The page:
Reviewed: Cooper Hunting Bow Master+ Tree Stand Blind

Elevation and obscuration without precipitation or frustration, almost easy as inflation ... our reviewer says "yes"!

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posted on March 8, 2024
Cooper Hunting Bow Master

Sitting fully exposed on the ground is undoubtedly the hardest form of still hunting, regardless of your game. For this reason, quickly deployable blinds are extraordinarily popular. Essentially a pop-out tent without a floor, these structures conceal your movement but do nothing to displace your scent. Therefore, many sportsmen opt for the elevation benefits of a tree stand, which puts your human musk well above a game animal’s nostrils while providing you with a bird’s-eye view. Although elevation does deliver a degree of concealment, it’s certainly not to the level of a ground blind and, of course, provides zero protection from precipitation.

The natural solution is to enclose a tree stand, but doing so must be done carefully, as working in an elevated position provides several challenges. With that said, when I ran across Cooper Hunting at the NRA’s Great American Outdoor Show, I was intrigued at the balance they struck with their Bow Master+ Tree Stand Blind, especially when I found out that it came with the industry’s only three-year warranty.

Those of you who follow my work know that I’m not much of a bow hunter, which might make this piece stand out a little more than usual in my portfolio. However, there is no debate about the fact that archery guys get a whole lot more room in their blinds than firearm hunters. Therefore, I chose this product over their rifle version as it would afford me a fair bit more volume when using my crossbow or rifle and, of course, future-proof me should I ever decide to dust off that compound in my basement. Regardless of which you feel is best for your needs, both come in a neat little package that only weighs 9 lbs. Cooper includes a handy carry bag, allowing you to set it up on-site. So, with that, I headed out to my Muddy Odyssey XLT ladder stand and got started.

The process begins by laying out the blind and assembling the tent-style poles. The loops will provide all of the structure of the blind and, yes, are included in that three-year warranty. To that end, you’ll likely never need it, as Cooper opted for a Hexagonal system, which is stronger than the more easily manufactured round system. After slipping one through the top of the blind, you’ll put the second one aside until you’re up in the stand. In the meantime, you’ll connect both ends of the top pole to a receiver that allows for fast installation and removal.

Putting the blind aside, I climbed up to the ladder and attached the TM-100 mount, which takes nothing more than slinging a pair of ratchet straps around the trunk of your tree. After climbing down and retrieving the main component, I hoisted it up and slipped it into the square opening I had, nearly sealing the deal. After bringing up the bottom pole loop and clipping it to the lower section of the blind, all that was left was to cinch the bottom strap, providing me with a weatherproof enclosure that was 20’ off the ground.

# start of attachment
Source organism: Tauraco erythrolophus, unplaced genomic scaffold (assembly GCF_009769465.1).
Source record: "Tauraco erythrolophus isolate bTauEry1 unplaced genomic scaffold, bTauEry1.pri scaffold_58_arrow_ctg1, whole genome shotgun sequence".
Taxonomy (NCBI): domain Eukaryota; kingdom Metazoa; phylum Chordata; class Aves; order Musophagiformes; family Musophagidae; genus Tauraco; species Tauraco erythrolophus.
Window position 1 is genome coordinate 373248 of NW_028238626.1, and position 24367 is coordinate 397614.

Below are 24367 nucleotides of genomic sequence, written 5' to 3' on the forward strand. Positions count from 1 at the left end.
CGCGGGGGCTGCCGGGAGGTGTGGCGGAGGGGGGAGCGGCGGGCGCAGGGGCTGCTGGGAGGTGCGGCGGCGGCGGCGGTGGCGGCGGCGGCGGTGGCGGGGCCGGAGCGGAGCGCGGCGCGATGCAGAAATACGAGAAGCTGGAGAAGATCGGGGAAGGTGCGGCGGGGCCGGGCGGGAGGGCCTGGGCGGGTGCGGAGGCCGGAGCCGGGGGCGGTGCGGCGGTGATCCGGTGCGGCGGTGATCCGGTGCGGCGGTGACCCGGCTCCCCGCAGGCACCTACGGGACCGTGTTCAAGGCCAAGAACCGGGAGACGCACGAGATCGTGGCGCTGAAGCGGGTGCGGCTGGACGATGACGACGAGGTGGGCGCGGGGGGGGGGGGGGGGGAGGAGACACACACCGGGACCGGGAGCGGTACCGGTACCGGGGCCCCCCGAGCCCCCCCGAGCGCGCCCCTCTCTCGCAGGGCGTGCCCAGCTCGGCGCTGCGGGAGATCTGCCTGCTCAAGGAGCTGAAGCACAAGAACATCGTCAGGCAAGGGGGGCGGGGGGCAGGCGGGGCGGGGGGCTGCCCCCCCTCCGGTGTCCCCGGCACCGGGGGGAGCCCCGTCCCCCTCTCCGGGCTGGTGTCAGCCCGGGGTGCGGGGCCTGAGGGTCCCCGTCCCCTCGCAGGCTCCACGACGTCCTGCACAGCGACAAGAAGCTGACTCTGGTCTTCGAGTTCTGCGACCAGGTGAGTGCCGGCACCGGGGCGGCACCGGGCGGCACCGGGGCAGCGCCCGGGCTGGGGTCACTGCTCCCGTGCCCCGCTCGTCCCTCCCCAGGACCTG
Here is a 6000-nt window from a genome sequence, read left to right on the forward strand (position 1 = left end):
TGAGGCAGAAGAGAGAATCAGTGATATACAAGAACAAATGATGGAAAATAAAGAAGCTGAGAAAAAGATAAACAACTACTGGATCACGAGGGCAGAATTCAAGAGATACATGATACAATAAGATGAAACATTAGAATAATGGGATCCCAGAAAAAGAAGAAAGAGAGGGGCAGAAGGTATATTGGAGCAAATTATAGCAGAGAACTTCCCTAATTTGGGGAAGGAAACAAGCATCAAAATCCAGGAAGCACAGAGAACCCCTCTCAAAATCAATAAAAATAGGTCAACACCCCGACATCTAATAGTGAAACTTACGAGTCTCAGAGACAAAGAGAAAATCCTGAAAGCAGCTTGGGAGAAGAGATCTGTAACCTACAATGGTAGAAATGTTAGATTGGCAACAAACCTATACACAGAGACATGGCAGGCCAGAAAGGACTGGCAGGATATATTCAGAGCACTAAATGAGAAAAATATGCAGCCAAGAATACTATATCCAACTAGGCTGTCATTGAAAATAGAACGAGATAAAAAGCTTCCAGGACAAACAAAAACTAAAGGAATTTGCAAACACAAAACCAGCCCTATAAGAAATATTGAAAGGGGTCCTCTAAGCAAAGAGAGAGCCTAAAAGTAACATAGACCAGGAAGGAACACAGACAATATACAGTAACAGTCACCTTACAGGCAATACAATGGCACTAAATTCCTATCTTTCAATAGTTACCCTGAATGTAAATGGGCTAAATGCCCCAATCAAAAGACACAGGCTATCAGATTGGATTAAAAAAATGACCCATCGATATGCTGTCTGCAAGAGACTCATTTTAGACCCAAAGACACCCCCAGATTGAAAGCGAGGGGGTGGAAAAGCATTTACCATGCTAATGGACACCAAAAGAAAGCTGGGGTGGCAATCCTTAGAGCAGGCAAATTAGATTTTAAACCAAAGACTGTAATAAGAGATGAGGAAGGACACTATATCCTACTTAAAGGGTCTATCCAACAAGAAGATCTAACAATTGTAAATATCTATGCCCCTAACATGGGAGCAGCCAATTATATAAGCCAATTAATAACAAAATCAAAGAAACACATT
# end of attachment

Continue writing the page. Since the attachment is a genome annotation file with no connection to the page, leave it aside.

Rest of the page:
Once inside the blind, I enjoyed the ingenious roof-tilting system. By tightening or loosening a solemn strap, you can tip the entire unit up or down to accommodate sloped terrain. Additionally, you can decide which shooting ports you want open and which you want closed simply by tying the straps off in a bow. If (scratch that, when) your best plans get laid to waste, and you need to open one in a hurry, this is by far quieter than hook-and-loop or zippers, and arguably, there is nothing faster than pulling a string.

Sitting inside the blind, I had an uninterrupted field of view through the screen panels and was able to adjust the height to my eye by moving the tree mount, adjusting the tilt or both. Standing up, I had plenty of headroom, allowing for an effortless bow draw or accommodation of even the longest hunting rifle. I tested both, as I like the idea of setting up one blind and using it for both seasons. Overall I was extraordinarily pleased with what I wound up with.

Pulling the blind down is as simple as sliding it off the tree mount and bottom rib and lowering it with a tow rope. Realistically, it’s strong enough to just shove over the side, but I like to respect my gear as much as possible. I include this information as disassembly is a key component to any field equipment review. However, thanks to its fully died construction, there is nothing stopping you from leaving it installed indefinitely. This process pushes the pattern through the entire material, as opposed to the less expensive screen printing process, which only stamps it skin deep. Because of it, Cooper even warrantees against fading, which certainly is generous as most consumers expect and allow for a large degree of this. When you add it all up, Cooper Tree Stand Blinds give you the best of both worlds, even when Mother Nature has other plans. MSRP $219.99; cooperhunting.com.

 

 

 

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